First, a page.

When first contacted, I was asked to talk on the topic of Merchandising in Libraries. I’ve done presentations on this subject since 2005, largely based on my 15 years experience in retail. I asked to be able to expand my focus to Marketing and Advocacy. These are all interrelated topics, but ultimately all are about making sure the library has a seat at the table when it comes to community service and funding.
I am so impressed with your library system. Your libraries are beautiful, full-service facilities and they appear admirably integrated within the communities they serve. I was able to visit two of your locations Monday, the Twin Hickory Area Library and the Glen Allen branch. Both are excellent facilities. Congratulations on your accomplishments. What I hope to do today is to throw ideas at you. Many of them you will no doubt already be familiar with. I’d like to start with an overview of the original topic of this keynote, merchandising, and then build on those ideas to talk a little about library MARKETING and ADVOCACY. Let’s start with some definitions. I’m going to give you my definitions of the three terms MERCHANDISING, MARKETING (WHICH INCORPORATES PROMOTION, ADVERTISING & PUBLIC RELATIONS) AND ADVOCACY. To help you remember them, I’ve paired them with a familiar movie image. This entire presentation will be available to you, so please don’t bother to take a lot of notes, unless you want to. Just sit back and take it in.
MERCHANDISING is the glitz and glitter than attracts people to all that you have in the library. Since it’s based on a commercial model of SELLING STUFF, it employs a lot of retail practices and techniques that have become quite popular in the past decade. Have you read Paco Underhill’s book WHY WE BUY? He is the guru of “shopping anthropology” and the President and CEO of Envirosell, a research and consulting firm that specialized in consumer behavior . Libraries have made enormous strides in MERCHANDISING. Your own HCPL branches show a keen grasp of some of the concepts I will review here.
MARKETING is a term which encompasses Promotion, Advertising and Public Relations, as I said. Libraries are getting pretty good at this, too. Newsletters, websites, email blasts, Facebook and other social media, and outreach activities are all MARKETING. I believe that libraries are often good at marketing to users, but not as good marketing to non-users and political decision-makers, two groups that often share membership. We’ll talk about MARKETING to segmented audiences a bit later in this presentation.
Advocacy has been a recent and welcome trend in libraries. The American Library Association and PLA, the Public Library Association, have embraced the idea of Advocacy, and the PLA Toolkit, called Libraries Prosper by Sandra Nelson, is an outgrowth of the Gates Foundation Advocacy training offered in 2008. My definition of Advocacy, and my particular take on it, is based on my experiences working with Library Directors and Boards of Trustees in my home state of Kansas. We may not be as fortunate as you in many of our library settings. We often face indifferent or hostile municipal leaders, and find ourselves having to “make our case” often and creatively. I have no doubt that Advocacy skills are relevant and incredibly important to EVERY library, however. Let’s dive into some Merchandising ideas right now, beginning with the key element in any persuasive endeavor – the end user, or CUSTOMER. BTW, JFW, who we will hear more about later, says that she thinks the best way to refer to library patrons is with the term MEMBER.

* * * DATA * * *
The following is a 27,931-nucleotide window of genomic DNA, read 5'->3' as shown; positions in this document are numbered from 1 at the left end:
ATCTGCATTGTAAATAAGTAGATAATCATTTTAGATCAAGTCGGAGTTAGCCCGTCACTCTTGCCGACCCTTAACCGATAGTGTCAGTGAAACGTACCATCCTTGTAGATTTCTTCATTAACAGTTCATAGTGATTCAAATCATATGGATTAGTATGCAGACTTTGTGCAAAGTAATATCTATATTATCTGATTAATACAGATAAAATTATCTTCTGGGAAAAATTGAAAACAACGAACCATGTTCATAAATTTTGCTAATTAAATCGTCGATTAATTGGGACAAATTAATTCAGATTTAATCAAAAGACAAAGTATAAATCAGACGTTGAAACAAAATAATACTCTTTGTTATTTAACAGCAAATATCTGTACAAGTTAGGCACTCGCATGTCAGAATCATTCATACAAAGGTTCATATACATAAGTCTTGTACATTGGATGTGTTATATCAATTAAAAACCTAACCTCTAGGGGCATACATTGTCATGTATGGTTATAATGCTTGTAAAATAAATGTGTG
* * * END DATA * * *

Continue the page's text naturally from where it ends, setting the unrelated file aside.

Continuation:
This set of expectations is pretty much the same, all over the country. You can see very clearly that it is colored by people’s experience with retail, particularly with the “big bookstore” model popularized by Barnes & Noble and Borders. It also underscores the technological bent the general public has adopted. Smart phone and handheld devices are revolutionizing our world, and changing the library forever. And, of course, Americans love to eat and drink. Why not in libraries, too?
My contention is that libraries can give users the best of both worlds – traditional library services AND more cutting-edge, “Wow” factor stuff to keep them coming back. Libraries aren’t driven by profit, but they are driven by something just as potent and difficult to obtain – customer goodwill. In that sense, we, meaning libraries, are very much in competition with retailers and the commercial world. I think that the best way to keep our customers happy, and to ensure our libraries thrive, is to be ADVOCATES for the library.
Here is a list of things libraries inherently OWN. Regardless of how loaded the term “free” is, patrons understand that what we offer them is, in a meaningful way, free. Librarians enjoy very few props in our contemporary world, but one that we do earn, consistently, is that we are authoritative. People come to librarians for the straight scoop. And we usually have it. Libraries have come around to accepting that customer service is the key to long-term survival, and I am pleased to see that libraries, in general, offer a customer service experience to users that is the envy of most retail stores. Yes, we may still have some work to do, but libraries and librarians are in the business of helping people. And our public recognizes that fact. Finally, we have the advantage of ubiquity. Public libraries are wanted by the public, and they are demanded by the public, and so they tend to be part of even the smallest communities. Larger communities like yours have the blessing of many fine libraries.
So let’s start with the basics of MERCHANDISING your library. This is sort of the baseline you need to attain before you can focus on anything else.
Each library should reflect the values of its particular user community. In Henrico County, you have a number of new or newly remodeled facilities that have 21 st century amenities. This is what your users expect, and this is what you have provided. Computers and technology services are at a high level. And the libraries in your community are part of a 400 year old history that pre-dates the founding of our country. This is a pretty awesome thing to have as an asset.